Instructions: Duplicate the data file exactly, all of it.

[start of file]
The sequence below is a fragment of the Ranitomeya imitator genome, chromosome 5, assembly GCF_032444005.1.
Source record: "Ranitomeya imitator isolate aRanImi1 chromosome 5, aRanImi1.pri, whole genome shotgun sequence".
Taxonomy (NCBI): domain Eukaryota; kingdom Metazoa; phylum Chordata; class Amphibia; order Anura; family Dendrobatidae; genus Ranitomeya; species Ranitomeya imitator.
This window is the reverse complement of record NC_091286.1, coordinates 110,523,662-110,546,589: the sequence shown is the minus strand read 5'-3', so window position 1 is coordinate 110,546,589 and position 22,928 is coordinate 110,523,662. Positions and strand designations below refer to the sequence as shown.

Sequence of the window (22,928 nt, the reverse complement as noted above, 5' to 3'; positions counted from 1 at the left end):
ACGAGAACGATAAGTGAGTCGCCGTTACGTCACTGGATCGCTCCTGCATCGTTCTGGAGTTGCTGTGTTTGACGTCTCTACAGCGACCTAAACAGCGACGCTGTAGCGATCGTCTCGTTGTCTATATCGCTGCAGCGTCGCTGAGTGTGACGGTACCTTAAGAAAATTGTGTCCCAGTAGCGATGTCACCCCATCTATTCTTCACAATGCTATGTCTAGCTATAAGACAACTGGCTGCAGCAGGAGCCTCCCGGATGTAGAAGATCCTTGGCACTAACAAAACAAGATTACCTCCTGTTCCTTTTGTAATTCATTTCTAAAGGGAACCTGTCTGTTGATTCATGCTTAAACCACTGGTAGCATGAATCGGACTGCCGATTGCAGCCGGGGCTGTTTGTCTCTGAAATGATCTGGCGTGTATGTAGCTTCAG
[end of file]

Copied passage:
The sequence below is a fragment of the Ranitomeya imitator genome, chromosome 5, assembly GCF_032444005.1.
Source record: "Ranitomeya imitator isolate aRanImi1 chromosome 5, aRanImi1.pri, whole genome shotgun sequence".
Taxonomy (NCBI): domain Eukaryota; kingdom Metazoa; phylum Chordata; class Amphibia; order Anura; family Dendrobatidae; genus Ranitomeya; species Ranitomeya imitator.
This window is the reverse complement of record NC_091286.1, coordinates 110,523,662-110,546,589: the sequence shown is the minus strand read 5'-3', so window position 1 is coordinate 110,546,589 and position 22,928 is coordinate 110,523,662. Positions and strand designations below refer to the sequence as shown.

Sequence of the window (22,928 nt, the reverse complement as noted above, 5' to 3'; positions counted from 1 at the left end):
ACGAGAACGATAAGTGAGTCGCCGTTACGTCACTGGATCGCTCCTGCATCGTTCTGGAGTTGCTGTGTTTGACGTCTCTACAGCGACCTAAACAGCGACGCTGTAGCGATCGTCTCGTTGTCTATATCGCTGCAGCGTCGCTGAGTGTGACGGTACCTTAAGAAAATTGTGTCCCAGTAGCGATGTCACCCCATCTATTCTTCACAATGCTATGTCTAGCTATAAGACAACTGGCTGCAGCAGGAGCCTCCCGGATGTAGAAGATCCTTGGCACTAACAAAACAAGATTACCTCCTGTTCCTTTTGTAATTCATTTCTAAAGGGAACCTGTCTGTTGATTCATGCTTAAACCACTGGTAGCATGAATCGGACTGCCGATTGCAGCCGGGGCTGTTTGTCTCTGAAATGATCTGGCGTGTATGTAGCTTCAG